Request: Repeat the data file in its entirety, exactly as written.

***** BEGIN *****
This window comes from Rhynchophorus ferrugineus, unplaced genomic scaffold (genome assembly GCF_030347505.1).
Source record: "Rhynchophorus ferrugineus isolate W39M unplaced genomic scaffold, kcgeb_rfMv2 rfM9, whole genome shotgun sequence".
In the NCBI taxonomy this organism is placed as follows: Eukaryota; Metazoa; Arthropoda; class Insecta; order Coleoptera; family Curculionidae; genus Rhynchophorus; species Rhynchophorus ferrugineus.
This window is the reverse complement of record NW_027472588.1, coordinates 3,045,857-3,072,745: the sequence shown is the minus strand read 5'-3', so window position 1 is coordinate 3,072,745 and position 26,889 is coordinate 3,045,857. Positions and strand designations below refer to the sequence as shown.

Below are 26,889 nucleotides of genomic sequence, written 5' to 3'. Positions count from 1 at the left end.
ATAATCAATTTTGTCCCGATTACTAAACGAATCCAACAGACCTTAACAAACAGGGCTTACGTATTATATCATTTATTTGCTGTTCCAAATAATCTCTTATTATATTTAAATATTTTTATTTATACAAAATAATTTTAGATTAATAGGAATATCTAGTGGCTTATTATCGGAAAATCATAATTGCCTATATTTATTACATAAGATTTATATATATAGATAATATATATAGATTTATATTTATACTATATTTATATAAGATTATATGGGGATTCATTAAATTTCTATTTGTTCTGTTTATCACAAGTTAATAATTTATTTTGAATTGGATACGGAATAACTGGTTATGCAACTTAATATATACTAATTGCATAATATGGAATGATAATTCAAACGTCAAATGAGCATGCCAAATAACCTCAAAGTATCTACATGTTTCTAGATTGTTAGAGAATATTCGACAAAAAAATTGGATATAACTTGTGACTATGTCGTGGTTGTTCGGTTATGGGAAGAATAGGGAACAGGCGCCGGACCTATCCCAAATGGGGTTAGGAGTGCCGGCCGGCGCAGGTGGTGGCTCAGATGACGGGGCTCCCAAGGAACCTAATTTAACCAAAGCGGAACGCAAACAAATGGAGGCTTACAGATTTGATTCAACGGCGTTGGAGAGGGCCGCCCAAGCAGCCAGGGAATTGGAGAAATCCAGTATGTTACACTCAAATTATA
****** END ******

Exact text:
This window comes from Rhynchophorus ferrugineus, unplaced genomic scaffold (genome assembly GCF_030347505.1).
Source record: "Rhynchophorus ferrugineus isolate W39M unplaced genomic scaffold, kcgeb_rfMv2 rfM9, whole genome shotgun sequence".
In the NCBI taxonomy this organism is placed as follows: Eukaryota; Metazoa; Arthropoda; class Insecta; order Coleoptera; family Curculionidae; genus Rhynchophorus; species Rhynchophorus ferrugineus.
This window is the reverse complement of record NW_027472588.1, coordinates 3,045,857-3,072,745: the sequence shown is the minus strand read 5'-3', so window position 1 is coordinate 3,072,745 and position 26,889 is coordinate 3,045,857. Positions and strand designations below refer to the sequence as shown.

Below are 26,889 nucleotides of genomic sequence, written 5' to 3'. Positions count from 1 at the left end.
ATAATCAATTTTGTCCCGATTACTAAACGAATCCAACAGACCTTAACAAACAGGGCTTACGTATTATATCATTTATTTGCTGTTCCAAATAATCTCTTATTATATTTAAATATTTTTATTTATACAAAATAATTTTAGATTAATAGGAATATCTAGTGGCTTATTATCGGAAAATCATAATTGCCTATATTTATTACATAAGATTTATATATATAGATAATATATATAGATTTATATTTATACTATATTTATATAAGATTATATGGGGATTCATTAAATTTCTATTTGTTCTGTTTATCACAAGTTAATAATTTATTTTGAATTGGATACGGAATAACTGGTTATGCAACTTAATATATACTAATTGCATAATATGGAATGATAATTCAAACGTCAAATGAGCATGCCAAATAACCTCAAAGTATCTACATGTTTCTAGATTGTTAGAGAATATTCGACAAAAAAATTGGATATAACTTGTGACTATGTCGTGGTTGTTCGGTTATGGGAAGAATAGGGAACAGGCGCCGGACCTATCCCAAATGGGGTTAGGAGTGCCGGCCGGCGCAGGTGGTGGCTCAGATGACGGGGCTCCCAAGGAACCTAATTTAACCAAAGCGGAACGCAAACAAATGGAGGCTTACAGATTTGATTCAACGGCGTTGGAGAGGGCCGCCCAAGCAGCCAGGGAATTGGAGAAATCCAGTATGTTACACTCAAATTATA